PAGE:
Need a little motivation to get off your butt? This may help…
I just recently finished a compelling book called Heroes for My Son by Brad Meltzer. I highly recommend it whether or not you have a son or kids. In it, Meltzer details—in a concise but compelling way—people who have overcome different kinds of challenges to become, in his mind, true heroes. (I’ve already pre-ordered from barnesandnoble.com his next book, Heroes for My Daughter.
Two of the people he features are Team Hoyt (teamhoyt.com). I had never heard of this father-son duo before, so I did a bit more research on them—and realized why they are heroes, and also an inspiration for everyone.
Rick was born in 1962. Deprived of oxygen at birth (which—as a mom—I can’t even imagine), he was diagnosed with cerebral palsy, the result of his umbilical cord wrapped around his neck and oxygen being cut off to his brain when he was born. Rick’s mind is intact but he can’t speak or control his limbs.
His parents were advised to institutionalize him because there was no chance of him living a “normal” life. But instead, they worked to teach him to speak and do, as best as possible, “normal” things that kids do. (In my mind, they’re hero parents too.)
But when he was 15 years old, Rick told his dad that he wanted to participate in a 5-mile run for a lacrosse player who had been paralyzed. His dad wasn’t a runner, but he pushed Rick in his wheelchair all 5 miles and they came in next to last. After that, Rick told his father, “Dad, when I’m running, it feels like I’m not handicapped.” Since then, they’ve completed over 1,000!!! races together, including marathons!, duathlons, and triathlons (six of which were…get this, IRONMANS! That’s a 2.4-mile swim and a 112-mile bike, topped off by a 26.2-mile run—a marathon.). If you’re wondering how they do it, his dad swims in the triathlons, pulling a boat with Rick in it. And they have a specially designed bike for the two of them.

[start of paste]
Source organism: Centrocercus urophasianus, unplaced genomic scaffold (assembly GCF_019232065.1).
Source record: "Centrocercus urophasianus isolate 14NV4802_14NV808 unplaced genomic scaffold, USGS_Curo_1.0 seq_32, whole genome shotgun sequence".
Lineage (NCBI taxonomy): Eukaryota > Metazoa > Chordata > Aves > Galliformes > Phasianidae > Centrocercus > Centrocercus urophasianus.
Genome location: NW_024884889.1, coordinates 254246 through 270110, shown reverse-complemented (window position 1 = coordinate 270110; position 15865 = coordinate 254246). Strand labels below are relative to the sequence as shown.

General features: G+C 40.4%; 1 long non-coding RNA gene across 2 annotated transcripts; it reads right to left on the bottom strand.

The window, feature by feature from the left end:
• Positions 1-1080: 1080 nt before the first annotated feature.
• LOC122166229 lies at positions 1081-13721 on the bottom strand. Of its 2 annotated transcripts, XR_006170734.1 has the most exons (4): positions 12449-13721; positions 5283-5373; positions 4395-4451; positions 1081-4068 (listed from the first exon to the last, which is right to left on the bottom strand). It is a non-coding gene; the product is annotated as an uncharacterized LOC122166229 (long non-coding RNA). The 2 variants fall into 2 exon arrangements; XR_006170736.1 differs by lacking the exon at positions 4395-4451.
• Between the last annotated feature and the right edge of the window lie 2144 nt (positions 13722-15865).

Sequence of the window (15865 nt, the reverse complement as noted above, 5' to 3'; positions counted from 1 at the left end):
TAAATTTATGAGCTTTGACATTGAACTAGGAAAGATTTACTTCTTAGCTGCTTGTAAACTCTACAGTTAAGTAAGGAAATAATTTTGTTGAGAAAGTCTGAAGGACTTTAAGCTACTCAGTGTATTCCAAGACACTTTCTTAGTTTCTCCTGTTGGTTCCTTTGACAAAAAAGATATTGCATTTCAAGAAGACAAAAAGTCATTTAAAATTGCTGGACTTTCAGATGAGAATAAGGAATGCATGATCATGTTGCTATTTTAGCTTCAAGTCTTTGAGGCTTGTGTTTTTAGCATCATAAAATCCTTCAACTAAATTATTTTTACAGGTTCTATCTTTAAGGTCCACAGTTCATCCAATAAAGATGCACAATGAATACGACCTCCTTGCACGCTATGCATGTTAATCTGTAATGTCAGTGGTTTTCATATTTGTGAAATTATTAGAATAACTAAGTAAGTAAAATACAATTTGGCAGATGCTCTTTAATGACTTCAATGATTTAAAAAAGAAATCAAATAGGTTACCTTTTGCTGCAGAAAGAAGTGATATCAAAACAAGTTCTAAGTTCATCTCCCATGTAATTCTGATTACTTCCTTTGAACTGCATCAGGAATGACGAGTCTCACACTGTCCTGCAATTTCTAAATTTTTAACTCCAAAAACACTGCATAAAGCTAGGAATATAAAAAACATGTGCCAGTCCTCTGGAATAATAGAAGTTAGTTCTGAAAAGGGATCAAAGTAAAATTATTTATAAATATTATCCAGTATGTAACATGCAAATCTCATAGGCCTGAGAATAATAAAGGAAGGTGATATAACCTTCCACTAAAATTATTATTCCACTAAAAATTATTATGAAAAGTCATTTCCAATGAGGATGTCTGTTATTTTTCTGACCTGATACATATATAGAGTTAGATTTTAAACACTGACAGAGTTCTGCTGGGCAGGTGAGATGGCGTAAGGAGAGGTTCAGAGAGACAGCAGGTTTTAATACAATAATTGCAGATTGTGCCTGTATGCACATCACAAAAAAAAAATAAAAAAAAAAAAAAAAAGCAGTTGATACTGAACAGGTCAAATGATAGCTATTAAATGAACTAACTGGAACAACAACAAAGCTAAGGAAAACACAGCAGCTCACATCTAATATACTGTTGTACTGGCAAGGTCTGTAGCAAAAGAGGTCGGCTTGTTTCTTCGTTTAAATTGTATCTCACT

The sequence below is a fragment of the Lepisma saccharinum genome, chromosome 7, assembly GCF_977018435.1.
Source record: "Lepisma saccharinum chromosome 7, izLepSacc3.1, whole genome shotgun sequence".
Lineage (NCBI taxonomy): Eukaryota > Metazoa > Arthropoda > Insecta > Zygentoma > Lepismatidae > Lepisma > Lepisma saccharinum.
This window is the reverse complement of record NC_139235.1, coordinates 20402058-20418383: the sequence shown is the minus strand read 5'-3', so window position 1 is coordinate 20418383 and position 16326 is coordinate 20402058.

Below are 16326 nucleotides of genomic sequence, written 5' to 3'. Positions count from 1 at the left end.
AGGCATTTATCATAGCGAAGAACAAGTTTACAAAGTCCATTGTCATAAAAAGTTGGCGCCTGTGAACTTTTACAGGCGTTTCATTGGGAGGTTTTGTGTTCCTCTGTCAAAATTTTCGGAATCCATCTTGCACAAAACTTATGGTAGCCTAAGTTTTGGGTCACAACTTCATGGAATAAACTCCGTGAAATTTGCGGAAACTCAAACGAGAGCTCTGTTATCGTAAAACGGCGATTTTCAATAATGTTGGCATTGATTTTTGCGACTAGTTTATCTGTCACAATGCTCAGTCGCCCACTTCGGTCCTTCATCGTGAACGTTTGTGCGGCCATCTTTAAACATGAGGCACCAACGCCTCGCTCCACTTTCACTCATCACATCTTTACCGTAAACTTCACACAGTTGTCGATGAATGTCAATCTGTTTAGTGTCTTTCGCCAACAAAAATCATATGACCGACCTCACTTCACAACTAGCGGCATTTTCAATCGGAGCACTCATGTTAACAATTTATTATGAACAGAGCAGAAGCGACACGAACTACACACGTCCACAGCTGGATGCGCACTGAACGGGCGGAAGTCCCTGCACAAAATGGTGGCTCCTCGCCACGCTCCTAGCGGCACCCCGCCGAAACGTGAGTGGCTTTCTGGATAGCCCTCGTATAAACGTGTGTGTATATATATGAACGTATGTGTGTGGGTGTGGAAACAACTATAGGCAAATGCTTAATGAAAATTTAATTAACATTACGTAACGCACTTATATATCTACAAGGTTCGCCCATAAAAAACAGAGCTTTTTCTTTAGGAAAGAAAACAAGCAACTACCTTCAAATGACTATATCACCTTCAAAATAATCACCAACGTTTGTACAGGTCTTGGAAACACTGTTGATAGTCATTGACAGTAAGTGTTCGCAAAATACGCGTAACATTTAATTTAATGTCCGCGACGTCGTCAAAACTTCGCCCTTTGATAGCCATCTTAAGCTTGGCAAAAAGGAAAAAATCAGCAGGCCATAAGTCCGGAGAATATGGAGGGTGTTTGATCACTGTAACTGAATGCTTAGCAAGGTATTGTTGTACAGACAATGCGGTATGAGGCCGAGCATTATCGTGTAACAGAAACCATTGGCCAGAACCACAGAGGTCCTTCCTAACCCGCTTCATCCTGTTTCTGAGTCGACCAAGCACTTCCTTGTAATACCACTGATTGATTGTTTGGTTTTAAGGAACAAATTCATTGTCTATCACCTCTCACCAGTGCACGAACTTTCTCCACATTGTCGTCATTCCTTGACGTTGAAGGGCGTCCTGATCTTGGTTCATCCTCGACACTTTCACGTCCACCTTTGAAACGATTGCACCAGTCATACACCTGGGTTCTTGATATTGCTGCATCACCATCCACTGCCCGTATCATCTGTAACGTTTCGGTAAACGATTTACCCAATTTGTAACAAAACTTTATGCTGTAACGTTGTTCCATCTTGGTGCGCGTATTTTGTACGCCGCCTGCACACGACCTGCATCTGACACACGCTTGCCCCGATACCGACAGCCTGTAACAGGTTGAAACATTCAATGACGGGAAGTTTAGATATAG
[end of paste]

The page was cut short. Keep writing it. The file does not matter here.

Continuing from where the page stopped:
After reading this, all my excuses for not fitting in my run, bike, or swim (or just exercising at all) seem completely lame. I mean, really, no excuses seem valid after reading this!
I’m reminded, too, of something Christopher Reeve said before he died: “I get pretty frustrated by people who are able-bodied but who are paralyzed for other reasons.” A great quote…and a good one to remember the next time you need a push to get out there—whatever it is you’ve been wanting to do!
* Update: Rick and Dick (his dad) just completed their last marathon together: Boston 2014. They planned to make the 2013 Boston Marathon their last—but then the bombings changed everything—for everyone. They may run smaller races together, but no more marathons or triathlons. Dick Hoyt is now 73 and Rick is 52; Rick may compete with others moving forward, but hasn’t decided yet.